Your doctor will diagnose pernicious anemia based on your medical and family histories, a physical exam, and test results.
Your doctor will want to find out whether the condition is due to a lack of intrinsic factor or another cause. He or she also will want to find out the severity of the condition, so it can be properly treated.
Primary care doctors—such as family doctors, internists, and pediatricians (doctors who treat children)—often diagnose and treat pernicious anemia. Other kinds of doctors also may be involved, including:
- A neurologist (nervous system specialist)
- A cardiologist (heart specialist)
- A hematologist (blood disease specialist)
- A gastroenterologist (digestive tract specialist)
Medical and Family Histories
Your doctor may ask about your signs and symptoms. He or she also may ask:
- Whether you've had any stomach or intestinal surgeries
- Whether you have any digestive disorders, such as celiac disease or Crohn's disease
- About your diet and any medicines you take
- Whether you have a family history of anemia or pernicious anemia
- Whether you have a family history of autoimmune disorders (such as Addison's disease, type 1 diabetes, Graves' disease, or vitiligo). Research suggests a link may exist between these autoimmune disorders and pernicious anemia that's caused by an autoimmune response.
During the physical exam, your doctor may check for pale or yellowish skin and an enlarged liver. He or she may listen to your heart for rapid or irregular heartbeats or a heart murmur.
Your doctor also may check for signs of nerve damage. He or she may want to see how well your muscles, eyes, senses, and reflexes work. Your doctor may ask questions or do tests to check your mental status, coordination, and ability to walk.
Diagnostic Tests and Procedures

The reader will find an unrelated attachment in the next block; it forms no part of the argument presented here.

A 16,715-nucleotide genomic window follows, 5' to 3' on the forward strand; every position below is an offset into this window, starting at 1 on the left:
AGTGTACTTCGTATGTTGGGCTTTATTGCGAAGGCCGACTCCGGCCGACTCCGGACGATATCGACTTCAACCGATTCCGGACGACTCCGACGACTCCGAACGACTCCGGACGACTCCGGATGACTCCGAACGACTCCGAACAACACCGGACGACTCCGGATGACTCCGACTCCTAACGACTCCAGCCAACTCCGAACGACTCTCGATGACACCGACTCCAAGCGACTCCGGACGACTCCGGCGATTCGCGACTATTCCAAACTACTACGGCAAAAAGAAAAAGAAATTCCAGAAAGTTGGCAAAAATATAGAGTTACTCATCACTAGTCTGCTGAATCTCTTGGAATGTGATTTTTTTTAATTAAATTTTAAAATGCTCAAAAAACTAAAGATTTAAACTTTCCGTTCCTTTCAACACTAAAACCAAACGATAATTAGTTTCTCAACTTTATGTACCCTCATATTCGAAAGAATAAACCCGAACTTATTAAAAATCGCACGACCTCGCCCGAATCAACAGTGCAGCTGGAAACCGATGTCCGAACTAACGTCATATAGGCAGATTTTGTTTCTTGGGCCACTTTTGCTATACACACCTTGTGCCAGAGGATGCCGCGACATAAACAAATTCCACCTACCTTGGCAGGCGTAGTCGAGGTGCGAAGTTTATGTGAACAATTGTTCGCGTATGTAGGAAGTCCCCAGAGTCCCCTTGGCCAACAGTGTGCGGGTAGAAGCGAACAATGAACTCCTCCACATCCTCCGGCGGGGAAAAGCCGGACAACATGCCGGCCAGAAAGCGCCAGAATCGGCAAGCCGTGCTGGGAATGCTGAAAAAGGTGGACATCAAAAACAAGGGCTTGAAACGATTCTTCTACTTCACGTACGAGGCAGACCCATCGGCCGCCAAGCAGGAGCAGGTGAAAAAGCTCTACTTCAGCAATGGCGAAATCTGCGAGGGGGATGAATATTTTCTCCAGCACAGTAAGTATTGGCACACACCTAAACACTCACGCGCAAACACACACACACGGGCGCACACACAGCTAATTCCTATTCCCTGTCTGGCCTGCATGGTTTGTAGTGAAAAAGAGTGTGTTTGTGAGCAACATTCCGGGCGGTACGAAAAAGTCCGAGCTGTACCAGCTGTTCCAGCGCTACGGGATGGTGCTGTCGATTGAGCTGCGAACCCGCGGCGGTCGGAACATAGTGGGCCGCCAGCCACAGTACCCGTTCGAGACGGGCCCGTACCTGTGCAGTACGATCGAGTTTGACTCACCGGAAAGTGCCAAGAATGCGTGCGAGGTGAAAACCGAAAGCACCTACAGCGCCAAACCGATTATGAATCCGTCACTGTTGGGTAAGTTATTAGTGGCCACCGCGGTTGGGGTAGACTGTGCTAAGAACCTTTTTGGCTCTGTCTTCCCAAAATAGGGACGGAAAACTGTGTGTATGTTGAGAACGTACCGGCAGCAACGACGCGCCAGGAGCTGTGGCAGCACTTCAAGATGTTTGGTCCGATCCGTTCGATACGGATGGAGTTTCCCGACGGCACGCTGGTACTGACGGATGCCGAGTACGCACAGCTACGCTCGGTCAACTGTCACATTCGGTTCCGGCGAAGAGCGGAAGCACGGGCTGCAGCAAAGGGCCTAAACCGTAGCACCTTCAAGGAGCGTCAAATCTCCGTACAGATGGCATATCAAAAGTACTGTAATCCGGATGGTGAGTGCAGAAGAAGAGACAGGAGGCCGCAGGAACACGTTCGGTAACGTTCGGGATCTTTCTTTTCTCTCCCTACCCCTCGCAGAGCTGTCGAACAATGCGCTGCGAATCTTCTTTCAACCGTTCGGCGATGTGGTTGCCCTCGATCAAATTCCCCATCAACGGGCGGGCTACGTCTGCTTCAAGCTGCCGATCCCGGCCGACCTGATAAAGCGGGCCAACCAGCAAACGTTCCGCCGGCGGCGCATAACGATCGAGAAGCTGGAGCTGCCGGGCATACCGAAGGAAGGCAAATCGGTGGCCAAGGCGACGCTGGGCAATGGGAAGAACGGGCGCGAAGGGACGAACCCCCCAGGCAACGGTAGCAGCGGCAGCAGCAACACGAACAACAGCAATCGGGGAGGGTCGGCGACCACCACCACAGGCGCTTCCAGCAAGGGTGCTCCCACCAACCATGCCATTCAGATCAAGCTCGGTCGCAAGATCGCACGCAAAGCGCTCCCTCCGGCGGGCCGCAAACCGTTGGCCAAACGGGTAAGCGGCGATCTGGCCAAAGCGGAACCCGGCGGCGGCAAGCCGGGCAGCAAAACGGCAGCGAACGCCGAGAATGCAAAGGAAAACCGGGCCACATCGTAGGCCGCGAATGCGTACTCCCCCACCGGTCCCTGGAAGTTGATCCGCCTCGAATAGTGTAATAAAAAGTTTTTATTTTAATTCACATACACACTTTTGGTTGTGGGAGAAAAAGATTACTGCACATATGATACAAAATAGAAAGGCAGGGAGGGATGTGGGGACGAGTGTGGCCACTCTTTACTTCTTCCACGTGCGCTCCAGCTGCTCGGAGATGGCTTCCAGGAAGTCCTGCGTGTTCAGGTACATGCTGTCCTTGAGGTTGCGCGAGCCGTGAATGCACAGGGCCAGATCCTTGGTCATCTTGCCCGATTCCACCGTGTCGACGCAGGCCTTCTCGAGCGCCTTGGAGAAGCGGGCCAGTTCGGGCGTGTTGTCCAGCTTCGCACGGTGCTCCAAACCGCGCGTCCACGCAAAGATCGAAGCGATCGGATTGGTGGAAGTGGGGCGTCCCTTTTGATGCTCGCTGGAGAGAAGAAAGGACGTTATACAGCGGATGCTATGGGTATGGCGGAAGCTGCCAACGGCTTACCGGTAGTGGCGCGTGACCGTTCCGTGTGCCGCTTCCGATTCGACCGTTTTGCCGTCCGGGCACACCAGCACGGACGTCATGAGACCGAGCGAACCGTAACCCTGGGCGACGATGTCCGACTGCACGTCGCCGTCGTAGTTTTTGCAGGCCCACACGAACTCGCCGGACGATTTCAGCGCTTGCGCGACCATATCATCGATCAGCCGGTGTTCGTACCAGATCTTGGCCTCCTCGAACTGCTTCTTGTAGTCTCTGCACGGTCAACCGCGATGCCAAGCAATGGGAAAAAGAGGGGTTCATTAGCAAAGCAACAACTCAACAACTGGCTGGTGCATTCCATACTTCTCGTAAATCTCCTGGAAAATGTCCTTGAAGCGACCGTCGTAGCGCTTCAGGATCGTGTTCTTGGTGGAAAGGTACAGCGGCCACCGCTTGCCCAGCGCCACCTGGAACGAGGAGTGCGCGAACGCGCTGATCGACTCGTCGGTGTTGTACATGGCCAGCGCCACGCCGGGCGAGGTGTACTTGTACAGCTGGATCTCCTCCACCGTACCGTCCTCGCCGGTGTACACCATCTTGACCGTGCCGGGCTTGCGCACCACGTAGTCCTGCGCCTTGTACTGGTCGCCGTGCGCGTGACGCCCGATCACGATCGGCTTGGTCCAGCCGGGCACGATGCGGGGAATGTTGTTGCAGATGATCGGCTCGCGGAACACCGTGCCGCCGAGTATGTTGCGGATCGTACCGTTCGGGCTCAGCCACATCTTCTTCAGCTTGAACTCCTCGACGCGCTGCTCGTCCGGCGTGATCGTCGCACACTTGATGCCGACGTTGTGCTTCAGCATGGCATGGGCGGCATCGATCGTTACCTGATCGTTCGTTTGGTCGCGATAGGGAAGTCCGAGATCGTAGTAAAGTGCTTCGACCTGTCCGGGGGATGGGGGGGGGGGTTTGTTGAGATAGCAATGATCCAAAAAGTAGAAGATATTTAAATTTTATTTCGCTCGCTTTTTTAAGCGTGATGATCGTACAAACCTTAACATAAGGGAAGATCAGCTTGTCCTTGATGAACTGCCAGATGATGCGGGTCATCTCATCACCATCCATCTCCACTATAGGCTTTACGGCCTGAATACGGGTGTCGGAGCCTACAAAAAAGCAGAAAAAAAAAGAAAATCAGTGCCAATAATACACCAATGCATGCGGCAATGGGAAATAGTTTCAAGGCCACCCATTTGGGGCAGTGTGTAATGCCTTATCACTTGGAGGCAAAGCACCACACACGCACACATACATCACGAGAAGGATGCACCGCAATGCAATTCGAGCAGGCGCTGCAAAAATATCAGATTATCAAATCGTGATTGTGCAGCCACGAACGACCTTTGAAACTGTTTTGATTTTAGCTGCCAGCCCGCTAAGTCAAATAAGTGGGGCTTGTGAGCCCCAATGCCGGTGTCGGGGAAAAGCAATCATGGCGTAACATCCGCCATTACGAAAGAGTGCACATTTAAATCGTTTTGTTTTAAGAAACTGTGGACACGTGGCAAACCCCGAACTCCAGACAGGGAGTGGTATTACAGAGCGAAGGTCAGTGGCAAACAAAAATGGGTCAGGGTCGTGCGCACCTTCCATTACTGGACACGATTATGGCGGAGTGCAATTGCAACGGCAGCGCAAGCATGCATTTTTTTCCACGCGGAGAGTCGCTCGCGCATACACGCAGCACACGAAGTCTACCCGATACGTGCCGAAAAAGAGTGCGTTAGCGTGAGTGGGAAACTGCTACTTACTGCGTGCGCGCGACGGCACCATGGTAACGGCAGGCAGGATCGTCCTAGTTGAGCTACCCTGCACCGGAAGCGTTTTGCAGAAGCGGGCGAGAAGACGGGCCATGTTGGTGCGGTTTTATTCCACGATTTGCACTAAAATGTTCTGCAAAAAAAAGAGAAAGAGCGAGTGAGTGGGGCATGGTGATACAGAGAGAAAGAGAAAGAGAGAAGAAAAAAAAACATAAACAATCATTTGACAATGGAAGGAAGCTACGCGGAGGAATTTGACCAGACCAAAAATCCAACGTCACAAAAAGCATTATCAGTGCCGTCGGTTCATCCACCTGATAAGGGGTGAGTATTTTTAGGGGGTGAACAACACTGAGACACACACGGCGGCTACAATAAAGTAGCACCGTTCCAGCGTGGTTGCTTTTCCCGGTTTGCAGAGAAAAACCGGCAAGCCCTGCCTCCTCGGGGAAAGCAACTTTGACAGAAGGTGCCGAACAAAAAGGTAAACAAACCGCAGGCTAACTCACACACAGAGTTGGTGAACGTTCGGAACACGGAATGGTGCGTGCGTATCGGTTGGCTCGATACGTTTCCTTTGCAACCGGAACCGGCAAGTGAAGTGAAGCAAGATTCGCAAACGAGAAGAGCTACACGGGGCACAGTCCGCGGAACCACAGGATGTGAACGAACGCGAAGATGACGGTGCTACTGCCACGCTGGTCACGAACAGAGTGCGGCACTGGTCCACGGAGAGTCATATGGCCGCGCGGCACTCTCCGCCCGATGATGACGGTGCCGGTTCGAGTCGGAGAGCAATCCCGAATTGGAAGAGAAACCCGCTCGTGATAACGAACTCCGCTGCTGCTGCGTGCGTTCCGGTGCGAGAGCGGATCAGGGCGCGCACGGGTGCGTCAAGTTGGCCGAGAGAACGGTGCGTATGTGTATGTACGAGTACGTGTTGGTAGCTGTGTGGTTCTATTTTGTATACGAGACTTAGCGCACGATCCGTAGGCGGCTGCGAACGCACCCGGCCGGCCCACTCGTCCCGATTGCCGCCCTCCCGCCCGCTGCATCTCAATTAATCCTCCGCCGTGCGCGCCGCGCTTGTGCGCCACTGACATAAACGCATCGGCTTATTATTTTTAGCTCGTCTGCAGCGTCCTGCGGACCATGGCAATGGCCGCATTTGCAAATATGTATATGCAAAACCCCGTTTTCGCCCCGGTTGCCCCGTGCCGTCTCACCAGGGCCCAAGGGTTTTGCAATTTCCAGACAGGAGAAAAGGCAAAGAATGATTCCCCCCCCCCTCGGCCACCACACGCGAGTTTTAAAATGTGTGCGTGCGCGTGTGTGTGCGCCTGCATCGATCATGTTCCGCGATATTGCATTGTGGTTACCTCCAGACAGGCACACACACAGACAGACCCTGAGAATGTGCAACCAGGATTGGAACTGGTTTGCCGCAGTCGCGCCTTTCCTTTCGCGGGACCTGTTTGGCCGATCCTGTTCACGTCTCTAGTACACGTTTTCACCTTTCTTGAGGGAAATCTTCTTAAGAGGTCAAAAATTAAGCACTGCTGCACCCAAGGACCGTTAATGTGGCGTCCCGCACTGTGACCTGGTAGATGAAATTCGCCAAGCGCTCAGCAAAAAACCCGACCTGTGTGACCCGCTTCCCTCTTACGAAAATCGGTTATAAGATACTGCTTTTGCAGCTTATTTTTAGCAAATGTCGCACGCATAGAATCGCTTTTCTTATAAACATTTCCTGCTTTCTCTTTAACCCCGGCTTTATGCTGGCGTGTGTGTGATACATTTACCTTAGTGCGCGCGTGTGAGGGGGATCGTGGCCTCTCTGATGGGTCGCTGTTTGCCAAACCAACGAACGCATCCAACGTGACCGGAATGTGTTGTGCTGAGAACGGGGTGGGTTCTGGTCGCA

Blood tests and procedures can help diagnose pernicious anemia and find out what's causing it.
Complete Blood Count
Often, the first test used to diagnose many types of anemia is a complete blood count (CBC). This test measures many parts of your blood. For this test, a small amount of blood is drawn from a vein (usually in your arm) using a needle.
A CBC checks your hemoglobin (HEE-muh-glow-bin) and hematocrit (hee-MAT-oh-crit) levels. Hemoglobin is an iron-rich protein that helps red blood cells carry oxygen from the lungs to the rest of the body. Hematocrit is a measure of how much space red blood cells take up in your blood. A low level of hemoglobin or hematocrit is a sign of anemia.
The normal range of these levels may be lower in certain racial and ethnic populations. Your doctor can explain your test results to you.
The CBC also checks the number of red blood cells, white blood cells, and platelets (PLATE-lets) in your blood. Abnormal results may be a sign of anemia, another blood disorder, an infection, or another condition.
Finally, the CBC looks at mean corpuscular (kor-PUS-kyu-lar) volume (MCV). MCV is a measure of the average size of your red blood cells. MCV can be a clue as to what's causing your anemia. In pernicious anemia, the red blood cells tend to be larger than normal.
Other Blood Tests
If the CBC results confirm that you have anemia, you may need other blood tests to find out what type of anemia you have.
A reticulocyte (re-TIK-u-lo-site) count measures the number of young red blood cells in your blood. The test shows whether your bone marrow is making red blood cells at the correct rate. People who have pernicious anemia have low reticulocyte counts.
Serum folate, iron, and iron-binding capacity tests also can help show whether you have pernicious anemia or another type of anemia.
Another common test, called the Combined Binding Luminescence Test, sometimes gives false results. Scientists are working to develop a more reliable test.
Your doctor may recommend other blood tests to check:
- Your vitamin B12 level. A low level of vitamin B12 in the blood indicates pernicious anemia. However, a falsely normal or high value of vitamin B12 in the blood may occur if antibodies interfere with the test.
- Your homocysteine and methylmalonic acid (MMA) levels. High levels of these substances in your body are a sign of pernicious anemia.
- For intrinsic factor antibodies and parietal cell antibodies. These antibodies also are a sign of pernicious anemia.
Bone Marrow Tests
Bone marrow tests can show whether your bone marrow is healthy and making enough red blood cells. The two bone marrow tests are aspiration (as-pi-RA-shun) and biopsy.
For aspiration, your doctor removes a small amount of fluid bone marrow through a needle. For a biopsy, your doctor removes a small amount of bone marrow tissue through a larger needle. The samples are then examined under a microscope.
In pernicious anemia, the bone marrow cells that turn into blood cells are larger than normal.